Montreal, Canada — Canadian Prime Minister Justin Trudeau announced today a one-time CA $350 million commitment in new international finance for biodiversity protections, making a contribution to growing calls for finance at COP15. In order to succeed, biodiversity finance will require direct funds for Indigenous groups.
Arkilaus Kladit, Knasiaimos Indigenous Peoples Council member said:
“It’s infuriating to hear talk about finance when there’s no clear outline for how Indigenous Peoples will access direct funds to protect biodiversity. We hear many references to how much work Indigenous Peoples do and how much everyone needs Indigenous Peoples. But if there are no paths to direct funds to Indigenous Peoples, then this is a one way street.”
Reykia Fick, Greenpeace Canada Nature and Food Campaigner said:
“Canada committing to new funds to tackle the global biodiversity crisis is a positive first step and increases the pressure for other developed countries to put new, money on the table. However, considering US$100 billion annual deficit in global biodiversity funding identified by the Africa Group and like-minded countries, and an annual CA$600 million recommended by the Green Budget Coalition, this must only be a starting point towards Canada paying its fair share towards the ongoing, global effort to halt and reverse mass extinction.”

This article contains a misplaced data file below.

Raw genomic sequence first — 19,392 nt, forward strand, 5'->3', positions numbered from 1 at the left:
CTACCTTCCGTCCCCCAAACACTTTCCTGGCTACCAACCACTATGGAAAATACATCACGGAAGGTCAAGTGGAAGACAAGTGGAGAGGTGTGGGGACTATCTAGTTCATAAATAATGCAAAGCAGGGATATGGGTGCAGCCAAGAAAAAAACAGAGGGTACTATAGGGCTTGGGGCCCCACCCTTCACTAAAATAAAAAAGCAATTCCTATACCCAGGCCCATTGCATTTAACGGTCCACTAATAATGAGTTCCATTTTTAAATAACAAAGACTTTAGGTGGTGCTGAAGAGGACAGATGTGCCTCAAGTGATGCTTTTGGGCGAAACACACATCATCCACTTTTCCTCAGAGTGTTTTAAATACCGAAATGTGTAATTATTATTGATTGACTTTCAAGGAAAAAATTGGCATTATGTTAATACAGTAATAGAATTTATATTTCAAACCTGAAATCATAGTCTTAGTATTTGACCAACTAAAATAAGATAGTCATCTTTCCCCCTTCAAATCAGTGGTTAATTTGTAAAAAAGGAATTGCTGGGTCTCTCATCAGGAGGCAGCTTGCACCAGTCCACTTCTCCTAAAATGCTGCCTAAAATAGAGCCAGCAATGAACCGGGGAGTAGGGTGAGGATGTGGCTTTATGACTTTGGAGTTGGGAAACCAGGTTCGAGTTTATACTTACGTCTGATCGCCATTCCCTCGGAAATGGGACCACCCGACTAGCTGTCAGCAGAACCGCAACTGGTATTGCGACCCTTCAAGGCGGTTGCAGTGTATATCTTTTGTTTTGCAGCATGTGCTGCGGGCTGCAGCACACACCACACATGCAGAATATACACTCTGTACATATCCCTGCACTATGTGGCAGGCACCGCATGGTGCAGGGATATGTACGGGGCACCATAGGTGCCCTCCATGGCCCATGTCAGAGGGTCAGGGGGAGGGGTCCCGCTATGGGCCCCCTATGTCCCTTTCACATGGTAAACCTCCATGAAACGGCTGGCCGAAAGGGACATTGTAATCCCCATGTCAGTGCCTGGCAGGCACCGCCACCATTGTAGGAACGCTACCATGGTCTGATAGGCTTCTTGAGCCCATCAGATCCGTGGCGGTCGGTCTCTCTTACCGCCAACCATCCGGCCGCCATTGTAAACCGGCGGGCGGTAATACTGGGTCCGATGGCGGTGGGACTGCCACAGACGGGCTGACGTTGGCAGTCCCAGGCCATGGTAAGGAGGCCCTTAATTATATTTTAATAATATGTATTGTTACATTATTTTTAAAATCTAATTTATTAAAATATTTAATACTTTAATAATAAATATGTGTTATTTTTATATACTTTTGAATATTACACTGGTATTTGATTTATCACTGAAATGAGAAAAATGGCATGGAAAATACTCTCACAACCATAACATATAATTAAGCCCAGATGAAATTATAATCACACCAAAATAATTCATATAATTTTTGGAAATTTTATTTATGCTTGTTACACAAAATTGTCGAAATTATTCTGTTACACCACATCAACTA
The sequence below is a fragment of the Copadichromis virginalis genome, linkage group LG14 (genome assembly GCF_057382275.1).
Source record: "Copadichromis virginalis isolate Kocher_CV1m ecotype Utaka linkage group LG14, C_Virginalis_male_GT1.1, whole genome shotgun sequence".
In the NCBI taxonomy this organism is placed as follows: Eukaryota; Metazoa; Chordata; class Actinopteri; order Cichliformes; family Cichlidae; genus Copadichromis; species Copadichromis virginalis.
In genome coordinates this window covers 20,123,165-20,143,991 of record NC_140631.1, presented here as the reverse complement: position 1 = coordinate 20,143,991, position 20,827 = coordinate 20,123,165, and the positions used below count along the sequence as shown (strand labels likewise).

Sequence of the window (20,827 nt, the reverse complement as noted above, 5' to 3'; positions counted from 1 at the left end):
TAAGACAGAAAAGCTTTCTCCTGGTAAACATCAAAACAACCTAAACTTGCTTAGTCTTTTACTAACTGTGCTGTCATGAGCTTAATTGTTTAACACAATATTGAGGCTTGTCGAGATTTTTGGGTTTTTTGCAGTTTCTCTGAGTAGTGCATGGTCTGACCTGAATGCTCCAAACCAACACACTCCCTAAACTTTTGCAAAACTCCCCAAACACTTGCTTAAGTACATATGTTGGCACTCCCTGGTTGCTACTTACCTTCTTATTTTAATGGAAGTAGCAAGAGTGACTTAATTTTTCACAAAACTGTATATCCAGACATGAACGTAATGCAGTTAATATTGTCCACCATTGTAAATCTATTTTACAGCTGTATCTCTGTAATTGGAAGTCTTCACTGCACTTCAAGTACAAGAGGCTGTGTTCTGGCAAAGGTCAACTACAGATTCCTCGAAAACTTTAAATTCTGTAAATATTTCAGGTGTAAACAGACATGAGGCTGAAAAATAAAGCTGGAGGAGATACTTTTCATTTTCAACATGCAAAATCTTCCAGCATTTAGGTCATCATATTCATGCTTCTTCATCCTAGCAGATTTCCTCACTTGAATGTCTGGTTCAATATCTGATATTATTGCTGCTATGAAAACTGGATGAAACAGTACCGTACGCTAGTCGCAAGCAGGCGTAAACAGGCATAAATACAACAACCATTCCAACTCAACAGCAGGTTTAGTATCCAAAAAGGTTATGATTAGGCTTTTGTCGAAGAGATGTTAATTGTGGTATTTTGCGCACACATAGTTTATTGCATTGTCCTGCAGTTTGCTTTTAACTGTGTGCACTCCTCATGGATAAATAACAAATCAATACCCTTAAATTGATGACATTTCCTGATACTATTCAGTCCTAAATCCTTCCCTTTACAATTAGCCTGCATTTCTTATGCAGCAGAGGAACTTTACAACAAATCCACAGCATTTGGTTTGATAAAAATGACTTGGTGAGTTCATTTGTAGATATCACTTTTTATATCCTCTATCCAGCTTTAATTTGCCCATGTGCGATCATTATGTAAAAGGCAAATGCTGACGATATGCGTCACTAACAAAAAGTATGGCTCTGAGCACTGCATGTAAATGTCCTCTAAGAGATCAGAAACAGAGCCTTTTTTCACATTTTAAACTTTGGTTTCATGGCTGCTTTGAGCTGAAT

Li Shuo, Greenpeace East Asia Senior Policy Advisor said:
“Biodiversity protections will require adequate finance. Today’s announcement is a step in that direction. But more steps are necessary. For COP15 to be effective in protecting biodiversity, there must be more finance over the next two weeks and each commitment will be judged by its inclusion of direct funds for Indigenous Peoples.”
Since 2020, the African Union (a coalition of 55 CBD member states) with the support of many developing countries and China proposed a global biodiversity fund to finance protections in developing economies with at least USD $100 billion annually, rising to US$700 billion yearly by 2030. During the first session of talks held in Kunming, China, in 2021, China pledged an initial USD $230 million.
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